How The U.S. Military Is Addressing Climate Change

aircraft in flight
The Air Force is studying ways to reduce fuel costs for the C-17, pictured, about to be refueled.
Credit: Airman 1st Class Makensie Cooper/U.S. Air Force

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The Pentagon is overhauling its approach to climate change, making environmental factors a key consideration in its strategic decisions, operational planning and spending. The upcoming budget request for the first time will explicitly outline its steps to battle a climate crisis and the associated costs.

For the U.S. Air Force, by far the American military’s largest user of fuel, the green initiatives mean more than simply reducing carbon emissions and adding a few more electric cars.

  • New legislation allows military to capitalize on fuel savings
  • Pentagon budget to specifically outline climate change spending
  • Efficient mission planning, engine wash techniques showing results

“I want to make sure that the culture is thinking about fuel and fuel logistics—not for greenhouse and gas emissions’ sake, not for saving money—but the fact that, you know, I can’t get an F-35 airborne without fuel,” says Roberto Guerrero, deputy assistant secretary of the Air Force for operational energy.

War games have shown that fuel efficiency is critical in operations in the Pacific. In a 2018 war game focused on the region, for example, a significant number of missions were canceled due to a lack of fuel, Guerrero says.

As the Pentagon releases its new high-level strategy and spending plan, the Air Force in the coming months will also roll out a climate action plan that will outline near-term emissions targets along with other plans to make the service more green. Air Force Secretary Frank Kendall says the service is looking at making the impact of climate change a bigger factor in basing decisions, along with other steps such as improved aerodynamic technologies, electric alternatives and upgraded engines for some aircraft.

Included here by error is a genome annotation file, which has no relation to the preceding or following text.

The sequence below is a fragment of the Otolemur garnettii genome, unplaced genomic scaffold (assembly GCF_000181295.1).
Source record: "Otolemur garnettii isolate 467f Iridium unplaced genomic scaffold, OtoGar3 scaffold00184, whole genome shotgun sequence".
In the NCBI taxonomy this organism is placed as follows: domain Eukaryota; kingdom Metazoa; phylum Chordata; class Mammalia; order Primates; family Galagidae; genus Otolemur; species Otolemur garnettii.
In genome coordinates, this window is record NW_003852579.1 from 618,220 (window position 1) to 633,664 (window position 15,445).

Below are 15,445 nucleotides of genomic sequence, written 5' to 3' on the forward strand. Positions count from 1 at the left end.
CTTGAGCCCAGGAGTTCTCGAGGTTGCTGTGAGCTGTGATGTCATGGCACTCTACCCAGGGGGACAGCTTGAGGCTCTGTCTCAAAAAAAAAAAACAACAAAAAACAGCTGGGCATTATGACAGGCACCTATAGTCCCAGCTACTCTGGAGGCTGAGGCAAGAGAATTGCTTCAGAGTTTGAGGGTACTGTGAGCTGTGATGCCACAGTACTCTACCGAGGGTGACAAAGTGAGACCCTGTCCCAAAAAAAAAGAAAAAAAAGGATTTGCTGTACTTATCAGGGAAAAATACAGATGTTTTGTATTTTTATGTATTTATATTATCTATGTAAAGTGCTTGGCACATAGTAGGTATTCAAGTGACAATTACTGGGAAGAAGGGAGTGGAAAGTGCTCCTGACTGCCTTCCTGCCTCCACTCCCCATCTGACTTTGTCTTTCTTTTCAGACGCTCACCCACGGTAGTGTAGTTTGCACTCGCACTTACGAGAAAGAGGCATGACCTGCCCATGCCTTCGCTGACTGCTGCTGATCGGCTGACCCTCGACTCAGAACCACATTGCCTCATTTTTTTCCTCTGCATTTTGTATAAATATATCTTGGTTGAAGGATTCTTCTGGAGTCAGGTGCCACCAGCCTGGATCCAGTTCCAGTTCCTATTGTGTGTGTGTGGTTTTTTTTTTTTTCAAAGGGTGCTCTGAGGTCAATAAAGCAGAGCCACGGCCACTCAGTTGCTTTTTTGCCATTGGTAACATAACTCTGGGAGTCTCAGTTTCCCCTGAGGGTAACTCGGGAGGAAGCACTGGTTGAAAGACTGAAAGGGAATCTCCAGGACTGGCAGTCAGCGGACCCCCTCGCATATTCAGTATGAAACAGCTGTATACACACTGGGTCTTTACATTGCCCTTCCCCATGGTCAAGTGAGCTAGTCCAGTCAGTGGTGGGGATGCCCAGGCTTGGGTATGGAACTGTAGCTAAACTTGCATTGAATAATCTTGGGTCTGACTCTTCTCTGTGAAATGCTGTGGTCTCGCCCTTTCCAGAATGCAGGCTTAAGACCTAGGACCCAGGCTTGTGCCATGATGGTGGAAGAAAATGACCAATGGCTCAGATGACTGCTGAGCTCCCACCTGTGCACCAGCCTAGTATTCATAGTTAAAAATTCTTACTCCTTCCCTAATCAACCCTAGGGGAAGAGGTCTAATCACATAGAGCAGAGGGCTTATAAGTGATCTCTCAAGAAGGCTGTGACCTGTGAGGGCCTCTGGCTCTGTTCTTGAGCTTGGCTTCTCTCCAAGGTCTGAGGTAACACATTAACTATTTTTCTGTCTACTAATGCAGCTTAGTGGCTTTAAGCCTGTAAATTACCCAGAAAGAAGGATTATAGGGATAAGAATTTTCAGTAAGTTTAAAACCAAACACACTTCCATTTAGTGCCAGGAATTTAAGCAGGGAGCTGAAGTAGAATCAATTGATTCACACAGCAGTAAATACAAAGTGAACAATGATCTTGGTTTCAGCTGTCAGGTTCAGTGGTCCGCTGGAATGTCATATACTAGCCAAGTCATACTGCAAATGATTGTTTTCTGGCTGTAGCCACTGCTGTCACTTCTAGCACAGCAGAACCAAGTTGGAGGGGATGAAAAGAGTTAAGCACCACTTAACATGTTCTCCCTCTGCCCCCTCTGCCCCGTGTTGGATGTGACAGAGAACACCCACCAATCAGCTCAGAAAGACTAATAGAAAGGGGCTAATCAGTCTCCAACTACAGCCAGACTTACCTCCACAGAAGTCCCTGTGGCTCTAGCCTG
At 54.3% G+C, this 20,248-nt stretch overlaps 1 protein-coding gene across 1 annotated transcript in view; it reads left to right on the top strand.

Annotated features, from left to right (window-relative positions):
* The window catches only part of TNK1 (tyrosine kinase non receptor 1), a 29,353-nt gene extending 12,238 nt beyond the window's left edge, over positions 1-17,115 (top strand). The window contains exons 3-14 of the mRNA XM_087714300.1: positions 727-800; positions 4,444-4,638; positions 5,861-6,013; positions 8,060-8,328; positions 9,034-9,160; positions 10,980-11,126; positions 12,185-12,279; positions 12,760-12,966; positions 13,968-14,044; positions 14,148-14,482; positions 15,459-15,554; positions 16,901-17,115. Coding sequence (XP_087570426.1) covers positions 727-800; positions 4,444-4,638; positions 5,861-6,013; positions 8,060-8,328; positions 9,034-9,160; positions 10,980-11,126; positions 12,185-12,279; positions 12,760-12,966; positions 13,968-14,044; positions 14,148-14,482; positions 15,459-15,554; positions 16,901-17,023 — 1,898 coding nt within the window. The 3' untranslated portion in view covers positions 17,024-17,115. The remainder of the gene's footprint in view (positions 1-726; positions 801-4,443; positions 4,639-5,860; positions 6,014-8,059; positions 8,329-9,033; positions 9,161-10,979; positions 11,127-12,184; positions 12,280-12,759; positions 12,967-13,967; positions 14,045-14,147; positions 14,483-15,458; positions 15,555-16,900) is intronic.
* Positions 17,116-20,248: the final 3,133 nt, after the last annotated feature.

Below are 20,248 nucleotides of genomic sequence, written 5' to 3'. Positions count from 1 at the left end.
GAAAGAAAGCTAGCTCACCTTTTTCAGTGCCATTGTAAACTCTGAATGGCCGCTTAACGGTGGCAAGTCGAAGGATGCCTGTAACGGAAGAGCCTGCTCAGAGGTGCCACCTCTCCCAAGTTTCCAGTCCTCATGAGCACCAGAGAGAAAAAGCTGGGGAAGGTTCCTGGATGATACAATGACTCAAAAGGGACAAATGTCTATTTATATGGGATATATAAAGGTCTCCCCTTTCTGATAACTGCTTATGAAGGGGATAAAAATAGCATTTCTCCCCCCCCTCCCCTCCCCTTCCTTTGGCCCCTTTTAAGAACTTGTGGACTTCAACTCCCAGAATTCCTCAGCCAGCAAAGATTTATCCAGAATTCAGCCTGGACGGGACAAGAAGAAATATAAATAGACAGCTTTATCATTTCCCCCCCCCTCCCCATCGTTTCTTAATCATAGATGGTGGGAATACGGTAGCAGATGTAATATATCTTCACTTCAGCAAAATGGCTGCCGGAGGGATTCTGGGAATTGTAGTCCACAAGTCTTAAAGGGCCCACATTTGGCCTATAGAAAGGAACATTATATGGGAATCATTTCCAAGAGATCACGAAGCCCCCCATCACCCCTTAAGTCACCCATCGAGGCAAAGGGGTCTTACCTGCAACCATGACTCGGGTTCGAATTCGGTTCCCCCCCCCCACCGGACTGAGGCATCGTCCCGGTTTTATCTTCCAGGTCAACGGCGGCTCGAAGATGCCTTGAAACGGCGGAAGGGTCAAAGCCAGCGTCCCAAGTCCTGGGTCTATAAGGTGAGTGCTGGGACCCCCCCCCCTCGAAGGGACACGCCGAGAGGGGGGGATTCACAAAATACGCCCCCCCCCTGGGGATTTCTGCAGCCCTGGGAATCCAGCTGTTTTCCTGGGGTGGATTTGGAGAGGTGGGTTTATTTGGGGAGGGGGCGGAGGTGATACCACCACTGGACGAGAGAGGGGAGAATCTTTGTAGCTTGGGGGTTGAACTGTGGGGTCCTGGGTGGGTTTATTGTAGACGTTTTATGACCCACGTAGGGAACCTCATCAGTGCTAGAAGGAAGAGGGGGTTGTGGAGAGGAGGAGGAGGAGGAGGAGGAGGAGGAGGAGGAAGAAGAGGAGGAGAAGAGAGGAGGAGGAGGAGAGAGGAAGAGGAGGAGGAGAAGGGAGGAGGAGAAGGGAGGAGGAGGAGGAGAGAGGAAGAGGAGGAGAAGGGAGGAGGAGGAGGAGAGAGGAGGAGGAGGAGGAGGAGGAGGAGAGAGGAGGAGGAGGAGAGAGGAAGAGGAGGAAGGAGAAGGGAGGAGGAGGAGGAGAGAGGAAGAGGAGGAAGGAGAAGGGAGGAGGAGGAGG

“We’re taking climate change into account in a whole range of things that we’re doing,” he says.

Addressing the Costs

The Air Force spends more than $5 billion per year on fuel, and that cost will rise this year as gas prices increase and inflation stays high. The service’s Boeing C-17 fleet alone accounts for about $1 billion in fuel costs. Under the climate action plan, the service is looking at ways to conduct more missions with the same gallon of gas, beyond the second- and third-order effects of greenhouse gases.

“As you well know, the Air Force can make the biggest impact of all [Pentagon] agencies because we burn so much fuel,” Guerrero says. “If you combine all the tanks and ships and Navy helicopters, Marine Corps helicopters, Navy aviation, Marine Corps aviation—all of that is still going to be about 45% of the total [Pentagon] liquid fuel burning, and we’re doing the rest. We have the ability with some of these initiatives to make a big impact.”